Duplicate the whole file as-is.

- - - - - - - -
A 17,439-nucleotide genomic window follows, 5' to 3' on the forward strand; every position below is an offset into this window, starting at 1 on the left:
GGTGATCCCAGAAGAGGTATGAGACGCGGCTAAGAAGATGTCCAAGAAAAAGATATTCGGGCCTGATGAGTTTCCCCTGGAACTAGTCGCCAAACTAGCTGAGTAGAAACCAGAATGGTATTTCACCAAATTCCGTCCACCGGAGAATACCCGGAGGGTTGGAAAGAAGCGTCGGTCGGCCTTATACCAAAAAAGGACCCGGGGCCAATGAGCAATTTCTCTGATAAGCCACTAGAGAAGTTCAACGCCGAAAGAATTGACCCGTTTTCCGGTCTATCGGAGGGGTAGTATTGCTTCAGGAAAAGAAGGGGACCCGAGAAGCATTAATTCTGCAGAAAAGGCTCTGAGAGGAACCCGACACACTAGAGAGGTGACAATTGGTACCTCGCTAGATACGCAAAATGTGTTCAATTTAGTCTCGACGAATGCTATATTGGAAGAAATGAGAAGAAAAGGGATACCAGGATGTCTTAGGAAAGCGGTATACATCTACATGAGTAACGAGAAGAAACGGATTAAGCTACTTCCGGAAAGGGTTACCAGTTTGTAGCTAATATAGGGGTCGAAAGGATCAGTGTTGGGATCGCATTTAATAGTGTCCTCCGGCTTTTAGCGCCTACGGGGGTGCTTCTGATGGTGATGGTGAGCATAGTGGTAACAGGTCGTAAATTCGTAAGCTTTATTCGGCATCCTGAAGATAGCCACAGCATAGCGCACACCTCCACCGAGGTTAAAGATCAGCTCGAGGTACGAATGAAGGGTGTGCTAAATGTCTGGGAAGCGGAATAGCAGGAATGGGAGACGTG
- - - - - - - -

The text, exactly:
A 17,439-nucleotide genomic window follows, 5' to 3' on the forward strand; every position below is an offset into this window, starting at 1 on the left:
GGTGATCCCAGAAGAGGTATGAGACGCGGCTAAGAAGATGTCCAAGAAAAAGATATTCGGGCCTGATGAGTTTCCCCTGGAACTAGTCGCCAAACTAGCTGAGTAGAAACCAGAATGGTATTTCACCAAATTCCGTCCACCGGAGAATACCCGGAGGGTTGGAAAGAAGCGTCGGTCGGCCTTATACCAAAAAAGGACCCGGGGCCAATGAGCAATTTCTCTGATAAGCCACTAGAGAAGTTCAACGCCGAAAGAATTGACCCGTTTTCCGGTCTATCGGAGGGGTAGTATTGCTTCAGGAAAAGAAGGGGACCCGAGAAGCATTAATTCTGCAGAAAAGGCTCTGAGAGGAACCCGACACACTAGAGAGGTGACAATTGGTACCTCGCTAGATACGCAAAATGTGTTCAATTTAGTCTCGACGAATGCTATATTGGAAGAAATGAGAAGAAAAGGGATACCAGGATGTCTTAGGAAAGCGGTATACATCTACATGAGTAACGAGAAGAAACGGATTAAGCTACTTCCGGAAAGGGTTACCAGTTTGTAGCTAATATAGGGGTCGAAAGGATCAGTGTTGGGATCGCATTTAATAGTGTCCTCCGGCTTTTAGCGCCTACGGGGGTGCTTCTGATGGTGATGGTGAGCATAGTGGTAACAGGTCGTAAATTCGTAAGCTTTATTCGGCATCCTGAAGATAGCCACAGCATAGCGCACACCTCCACCGAGGTTAAAGATCAGCTCGAGGTACGAATGAAGGGTGTGCTAAATGTCTGGGAAGCGGAATAGCAGGAATGGGAGACGTG